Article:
My father, a pastor, has been with a number of people who are on their deathbeds. He’s even been with people at the moment of death. One particular instance was a fourth-grade boy who had a debilitating disease. As he lay gasping his last few breaths, his parents asked him, “Who loves you?” This dear boy replied, “Jesus.” Then his eyes opened wide as he pointed to the corner of the room. No one else saw anything in that corner, but my dad is certain that the child saw Jesus or an angel coming to take him home. What a lovely way to face death, in faith and peace, with Jesus in sight and Jesus’ name on his lips, following the example of Jesus’ own final words.

Father, into Your hands I commit my spirit.
Luke 23:46

As Jesus’ death quickly approaches, He is still quoting Scripture, this time from Psalm 31:5. He is committing Himself in calm assurance to the Father’s care. And believe it or not, we mirror that attitude with a fair amount of frequency in our own lives as Christians. Every time we sing the Nunc Dimittus after communion, we commit ourselves to God’s care and ask for His peace: “Lord, now You let Your servant go in peace; Your word has been fulfilled.” The Nunc Dimittus is even included our funeral service at the end. (Lutheran Service Book, page 281.) Or look at the service of Compline, an evening service. The responsory is an exact quote of Psalm 31:5: “Into Your hands, O Lord, I commend my spirit.” Consider the old nighttime prayer you may have learned as a child, “Now I lay me down to sleep, I pray The Lord my soul to keep. If I should die before I wake, I pray the Lord my soul to take.” (Or the alternate ending, “Let angels guard me through the night, until I wake in morning light.”) Even Luther’s Evening Prayer commends us to God’s care: “For into Your hands I commend myself, my body and soul, and all things.”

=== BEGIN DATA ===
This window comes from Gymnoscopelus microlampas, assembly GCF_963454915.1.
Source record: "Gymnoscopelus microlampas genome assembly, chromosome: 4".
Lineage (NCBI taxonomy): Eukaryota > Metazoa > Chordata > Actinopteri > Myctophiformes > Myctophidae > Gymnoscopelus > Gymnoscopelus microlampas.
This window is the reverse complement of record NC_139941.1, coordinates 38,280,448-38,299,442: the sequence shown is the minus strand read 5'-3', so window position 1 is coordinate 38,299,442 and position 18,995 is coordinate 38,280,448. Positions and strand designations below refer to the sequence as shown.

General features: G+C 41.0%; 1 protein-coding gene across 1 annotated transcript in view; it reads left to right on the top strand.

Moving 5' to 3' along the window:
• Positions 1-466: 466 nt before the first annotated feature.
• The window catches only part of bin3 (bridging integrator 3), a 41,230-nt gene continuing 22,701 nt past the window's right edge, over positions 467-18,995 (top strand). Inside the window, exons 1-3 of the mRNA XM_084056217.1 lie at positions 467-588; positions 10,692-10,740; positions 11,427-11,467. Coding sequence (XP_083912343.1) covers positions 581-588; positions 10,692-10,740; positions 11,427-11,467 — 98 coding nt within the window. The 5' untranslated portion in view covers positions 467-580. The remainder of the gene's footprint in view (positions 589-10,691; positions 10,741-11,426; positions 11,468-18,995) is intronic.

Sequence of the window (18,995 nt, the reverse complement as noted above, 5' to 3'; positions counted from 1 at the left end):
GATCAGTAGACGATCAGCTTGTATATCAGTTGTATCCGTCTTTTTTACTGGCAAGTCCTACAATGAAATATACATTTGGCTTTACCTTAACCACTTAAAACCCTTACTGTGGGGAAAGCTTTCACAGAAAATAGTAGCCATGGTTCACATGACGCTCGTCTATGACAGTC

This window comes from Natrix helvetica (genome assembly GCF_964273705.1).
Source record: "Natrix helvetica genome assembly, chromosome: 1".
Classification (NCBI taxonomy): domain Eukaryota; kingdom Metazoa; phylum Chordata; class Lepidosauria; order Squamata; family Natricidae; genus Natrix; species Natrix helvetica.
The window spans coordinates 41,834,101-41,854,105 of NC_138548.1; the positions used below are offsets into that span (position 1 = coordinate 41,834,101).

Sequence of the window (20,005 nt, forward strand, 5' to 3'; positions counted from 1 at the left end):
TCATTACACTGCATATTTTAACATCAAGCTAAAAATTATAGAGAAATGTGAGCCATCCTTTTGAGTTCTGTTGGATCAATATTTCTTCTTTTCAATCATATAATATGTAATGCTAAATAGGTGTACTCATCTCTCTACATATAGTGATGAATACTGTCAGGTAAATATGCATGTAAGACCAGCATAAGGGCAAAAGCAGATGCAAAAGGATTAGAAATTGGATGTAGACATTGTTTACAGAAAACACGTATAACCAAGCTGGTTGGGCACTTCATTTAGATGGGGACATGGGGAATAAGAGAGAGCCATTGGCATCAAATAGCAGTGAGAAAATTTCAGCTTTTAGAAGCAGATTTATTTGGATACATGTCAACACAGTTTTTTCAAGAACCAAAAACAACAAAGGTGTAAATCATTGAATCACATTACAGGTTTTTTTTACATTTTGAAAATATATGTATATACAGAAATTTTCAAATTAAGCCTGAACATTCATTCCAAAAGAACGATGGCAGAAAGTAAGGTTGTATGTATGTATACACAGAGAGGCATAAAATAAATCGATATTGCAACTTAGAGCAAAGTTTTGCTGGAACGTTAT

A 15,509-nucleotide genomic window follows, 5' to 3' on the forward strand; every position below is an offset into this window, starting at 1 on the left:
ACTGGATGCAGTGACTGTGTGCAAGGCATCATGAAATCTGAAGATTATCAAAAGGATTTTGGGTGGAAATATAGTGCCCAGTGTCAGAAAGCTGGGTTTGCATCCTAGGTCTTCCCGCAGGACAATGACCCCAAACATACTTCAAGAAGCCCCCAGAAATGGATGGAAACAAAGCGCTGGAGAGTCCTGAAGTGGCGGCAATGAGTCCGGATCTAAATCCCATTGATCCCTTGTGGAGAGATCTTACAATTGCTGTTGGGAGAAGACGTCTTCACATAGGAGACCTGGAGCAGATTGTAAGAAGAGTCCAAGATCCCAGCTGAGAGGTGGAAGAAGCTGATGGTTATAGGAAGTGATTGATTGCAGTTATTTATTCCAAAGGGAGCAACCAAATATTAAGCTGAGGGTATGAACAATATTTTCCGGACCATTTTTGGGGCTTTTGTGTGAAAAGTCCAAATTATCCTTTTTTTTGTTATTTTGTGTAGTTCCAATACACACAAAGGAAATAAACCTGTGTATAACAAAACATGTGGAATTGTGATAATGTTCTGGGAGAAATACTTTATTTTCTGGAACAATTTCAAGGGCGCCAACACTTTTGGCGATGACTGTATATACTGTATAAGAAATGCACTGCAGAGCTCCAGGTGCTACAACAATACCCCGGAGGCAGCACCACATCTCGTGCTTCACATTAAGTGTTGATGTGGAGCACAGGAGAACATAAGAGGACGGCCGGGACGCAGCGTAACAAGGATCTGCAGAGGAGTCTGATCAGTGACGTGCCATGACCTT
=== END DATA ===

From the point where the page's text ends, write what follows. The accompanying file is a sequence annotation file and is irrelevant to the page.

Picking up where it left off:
You see, dear Christian, all our lives we make a habit of commending ourselves to God’s loving care, so that when death comes, we need not fear it. We know we can depart this earthly life with confidence and in peace, for we have been living under God’s faithful care all along. In a sense, then, all our lives we are practicing for death, for we commend ourselves to God’s care both in life and death.

Dear one, if you are in Christ, death has no power over you. Yes, we will all die an earthly death, but that is not the end. Jesus commits His spirit to the Father. When your final hour comes you can do the same. Your spirit belongs to the Lord. Because Jesus defeated death for you, death for a Christian is no more frightening than falling asleep. Memorize Luther’s Evening Prayer to say each night before you go to bed. Pray the words of the antiphon from the Nunc Dimittus from Compline each night: “Guide us waking, O Lord, and guard us sleeping, that awake we may watch with Christ and asleep we may rest In peace.” And one day, when your own death draws near, commit yourself to your Savior’s care and fall asleep in Jesus.